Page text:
September 25, 2007
Don’t be the work-flirt
Debrett’s guide to men’s manners advises that your relationship with other women is vital to the one you have with your girlfriend
E. Jane Dickson
The evolved male will refer to his female colleagues as “women”, not “ladies” and never “girls”. In an office where there are more men than women, you should go out of your way to promote an inclusive atmosphere; the important discussion of Chelsea v Arsenal/ Porsche v Ferrari/suspenders v hold-ups is better saved for the pub.
In all but the most strait-laced environments, a little light flirting among equals will not go amiss, but care must be taken that special attentions to junior colleagues are not seen as an abuse of your position. You may think it the most natural thing to boost a young coworker with a fatherly pat or encouraging squeeze; she may see it differently and your partner, should she hear of it, is likely to have her own strong views on the matter.
Similarly, the “office wife” syndrome needs to be carefully managed. It is not uncommon to build a particularly close and confidential relationship with a female colleague, but the boundaries of this supportive friendship must be clearly delineated. Your girlfriend will not appreciate it if your evenings alone together are consistently interrupted by long, intense phone calls with another woman, however impeccably professional the context.
YOUR (FEMALE) BOSS
Manners towards a female boss are important as this is a relationship that quickly exposes male insecurities and chauvinism. Your partner may not have the opportunity to observe you in the workplace, but the way you talk about your boss is revealing about your attitudes to women and their place in society. It is imperative, for the good of your career and your relationship, that you show precisely the degree of respect and professionalism towards a female superior as you would to a male.
Ascribing questionable executive decisions to the effects of PMT/sexual frustration/the menopause won’t secure your advancement in either boardroom or bedroom.
Successful women are frighteningly alert to any hint of chippiness from male juniors. In fact, the only thing worse than a chippy junior is a junior who thinks he can condescend to, or seduce, his boss. Even flirting with a superior is out of the question (unless you actively wish to be branded “office totty”). Some modification may be necessary (or at least prudent), during office hours, to your customary gallantry. On occasions where you meet your boss in a purely social context, feel free to be your usual chivalrous self; the alteration in your manner will serve only to point out your careful observation of office protocol and can do you no harm at all. No one ever said chivalry was for the benefit of just one sex.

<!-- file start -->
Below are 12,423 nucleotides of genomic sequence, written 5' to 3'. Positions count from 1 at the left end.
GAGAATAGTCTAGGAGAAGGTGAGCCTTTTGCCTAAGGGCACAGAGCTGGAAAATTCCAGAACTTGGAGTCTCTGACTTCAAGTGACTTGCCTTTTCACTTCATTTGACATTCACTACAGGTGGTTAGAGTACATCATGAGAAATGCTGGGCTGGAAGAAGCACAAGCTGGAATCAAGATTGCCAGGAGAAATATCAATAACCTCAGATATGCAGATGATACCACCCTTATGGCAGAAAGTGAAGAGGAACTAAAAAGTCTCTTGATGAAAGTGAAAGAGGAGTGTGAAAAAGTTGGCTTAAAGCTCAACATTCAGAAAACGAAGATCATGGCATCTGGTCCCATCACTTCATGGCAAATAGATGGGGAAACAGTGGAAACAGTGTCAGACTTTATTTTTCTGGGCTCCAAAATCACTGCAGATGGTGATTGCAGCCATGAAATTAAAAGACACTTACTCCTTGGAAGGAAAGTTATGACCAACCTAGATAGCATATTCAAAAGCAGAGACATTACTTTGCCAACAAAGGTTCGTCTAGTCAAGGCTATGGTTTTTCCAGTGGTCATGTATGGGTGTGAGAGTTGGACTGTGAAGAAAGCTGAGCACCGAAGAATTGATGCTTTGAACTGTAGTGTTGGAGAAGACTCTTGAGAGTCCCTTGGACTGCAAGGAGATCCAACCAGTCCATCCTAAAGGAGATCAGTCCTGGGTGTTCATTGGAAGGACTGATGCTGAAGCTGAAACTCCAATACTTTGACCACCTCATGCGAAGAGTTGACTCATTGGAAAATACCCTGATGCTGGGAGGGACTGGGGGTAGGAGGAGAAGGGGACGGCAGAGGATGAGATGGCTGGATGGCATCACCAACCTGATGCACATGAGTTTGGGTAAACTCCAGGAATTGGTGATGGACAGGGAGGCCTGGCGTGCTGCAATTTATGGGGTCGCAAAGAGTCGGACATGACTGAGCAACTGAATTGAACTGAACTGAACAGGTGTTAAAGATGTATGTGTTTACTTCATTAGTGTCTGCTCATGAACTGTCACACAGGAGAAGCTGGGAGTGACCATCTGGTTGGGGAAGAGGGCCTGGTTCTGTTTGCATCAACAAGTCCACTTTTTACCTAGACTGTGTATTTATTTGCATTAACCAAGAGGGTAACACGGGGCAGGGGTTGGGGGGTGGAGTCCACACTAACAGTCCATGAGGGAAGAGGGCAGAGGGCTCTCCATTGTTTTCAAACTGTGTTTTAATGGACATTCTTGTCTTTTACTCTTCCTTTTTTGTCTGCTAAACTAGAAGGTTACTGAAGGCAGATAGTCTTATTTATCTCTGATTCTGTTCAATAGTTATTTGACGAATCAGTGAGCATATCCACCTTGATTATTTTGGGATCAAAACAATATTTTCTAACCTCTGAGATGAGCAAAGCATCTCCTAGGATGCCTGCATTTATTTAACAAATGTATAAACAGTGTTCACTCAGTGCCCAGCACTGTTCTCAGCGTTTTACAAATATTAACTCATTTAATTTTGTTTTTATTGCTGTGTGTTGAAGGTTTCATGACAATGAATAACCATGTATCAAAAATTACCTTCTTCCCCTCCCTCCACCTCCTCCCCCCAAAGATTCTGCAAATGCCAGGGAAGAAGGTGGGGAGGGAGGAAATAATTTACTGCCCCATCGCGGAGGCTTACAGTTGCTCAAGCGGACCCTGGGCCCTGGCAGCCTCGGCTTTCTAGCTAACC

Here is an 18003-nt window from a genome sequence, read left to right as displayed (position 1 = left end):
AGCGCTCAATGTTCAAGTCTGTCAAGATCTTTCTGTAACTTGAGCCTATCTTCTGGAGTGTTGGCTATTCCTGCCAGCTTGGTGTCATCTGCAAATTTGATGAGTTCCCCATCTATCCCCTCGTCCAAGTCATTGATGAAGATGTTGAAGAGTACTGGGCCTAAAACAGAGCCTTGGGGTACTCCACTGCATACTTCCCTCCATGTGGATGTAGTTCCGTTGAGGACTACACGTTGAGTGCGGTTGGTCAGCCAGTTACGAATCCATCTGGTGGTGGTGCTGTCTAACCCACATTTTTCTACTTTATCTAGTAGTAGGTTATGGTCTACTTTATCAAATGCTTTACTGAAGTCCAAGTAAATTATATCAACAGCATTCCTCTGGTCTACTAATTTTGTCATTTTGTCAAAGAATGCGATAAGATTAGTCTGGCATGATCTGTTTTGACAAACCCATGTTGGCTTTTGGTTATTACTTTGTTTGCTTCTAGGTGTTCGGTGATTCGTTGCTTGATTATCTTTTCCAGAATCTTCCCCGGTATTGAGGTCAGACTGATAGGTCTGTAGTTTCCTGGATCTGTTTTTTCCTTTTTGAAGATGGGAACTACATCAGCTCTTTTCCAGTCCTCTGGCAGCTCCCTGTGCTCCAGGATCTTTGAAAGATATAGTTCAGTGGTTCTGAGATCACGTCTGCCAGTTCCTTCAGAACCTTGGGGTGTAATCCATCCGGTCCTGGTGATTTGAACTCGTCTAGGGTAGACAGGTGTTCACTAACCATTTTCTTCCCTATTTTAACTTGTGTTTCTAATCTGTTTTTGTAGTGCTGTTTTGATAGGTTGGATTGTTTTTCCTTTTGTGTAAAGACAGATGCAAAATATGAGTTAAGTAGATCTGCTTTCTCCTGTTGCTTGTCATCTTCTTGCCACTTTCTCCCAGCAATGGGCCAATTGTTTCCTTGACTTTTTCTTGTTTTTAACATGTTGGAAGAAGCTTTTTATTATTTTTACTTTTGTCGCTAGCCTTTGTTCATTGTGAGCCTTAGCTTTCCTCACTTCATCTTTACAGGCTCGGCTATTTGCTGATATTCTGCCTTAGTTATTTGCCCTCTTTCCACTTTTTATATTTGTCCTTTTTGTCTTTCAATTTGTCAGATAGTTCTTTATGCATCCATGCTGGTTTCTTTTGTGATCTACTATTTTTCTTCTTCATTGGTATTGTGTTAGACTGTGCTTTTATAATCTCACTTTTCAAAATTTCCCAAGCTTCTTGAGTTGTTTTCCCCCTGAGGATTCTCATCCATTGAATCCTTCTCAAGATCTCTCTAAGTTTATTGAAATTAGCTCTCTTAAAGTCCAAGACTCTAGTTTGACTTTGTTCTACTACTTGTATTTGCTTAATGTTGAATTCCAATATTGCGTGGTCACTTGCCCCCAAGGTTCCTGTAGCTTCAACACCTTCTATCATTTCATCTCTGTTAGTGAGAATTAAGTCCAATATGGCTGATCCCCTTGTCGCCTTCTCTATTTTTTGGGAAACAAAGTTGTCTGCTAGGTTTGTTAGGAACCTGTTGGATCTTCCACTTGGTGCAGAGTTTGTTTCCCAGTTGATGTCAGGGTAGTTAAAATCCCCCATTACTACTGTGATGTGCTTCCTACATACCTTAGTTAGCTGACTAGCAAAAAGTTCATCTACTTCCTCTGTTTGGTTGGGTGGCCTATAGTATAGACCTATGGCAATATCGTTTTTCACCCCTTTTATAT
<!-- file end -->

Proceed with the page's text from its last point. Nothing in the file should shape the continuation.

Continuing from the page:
Your sister is your earliest source of insight into the feminine psyche. She is also the one who knows where the bodies are buried. As such, she requires careful handling. When your girlfriend is introduced to your sister, it is important that neither should feel that too much is riding on the meeting. Your sister needs to know that she is not being displaced as a comrade in arms. Your girlfriend should never be made to feel that your sister has any “right of veto” on your relationship.
Falling immediately into the rut of childhood jokes and excessive “do you remembers?” is inconsiderate. Your partner may learn to love your family routines but cannot be expected, straight off the bat, to appreciate the hilarity of the time Aunt Mary got stuck on the ski-lift. Conversely, your sister may feel obscurely cross at being “excluded” from your new life as part of a couple (“well, you never used to like sushi!”). It is your job, at such times, to lead the conversation back to neutral ground.
Don’t be hurt if the two of them don’t love each other on sight. They may never be best friends and it is pointless to force an affinity where none exists. If they go toe-to-toe, then chivalry demands that you defend your partner’s corner. If the situation is intractable, you may be better off seeing your sister alone until the bad feeling blows over.
In the happy event that your sibling and your sweetheart get on like a house on fire, allow them space to cement the friendship. Accept that it’s part of the feminine bonding process to gang up on men. Make the most of their friendship; it can only be helpful to have a female perspective on what your consort really likes in the way of birthday presents, surprise outings or underwear. The positives of this useful alliance overwhelmingly outweigh the fact that every time you see them laugh together, you’ll think they’re laughing at you. And you’ll probably be right.
Freud had a point. All men are mummy’s boys au fond. Success with women depends largely on how you manage this crucial relationship. The way a man treats his mother sends clear signals to a potential mate about his attitude to women in general.
Accept that, to your mother, you will always be a child (you can rail against it, but it won’t make a blind bit of difference). Your partner, on the other hand, has signed up for a man. It is a conundrum only you can solve.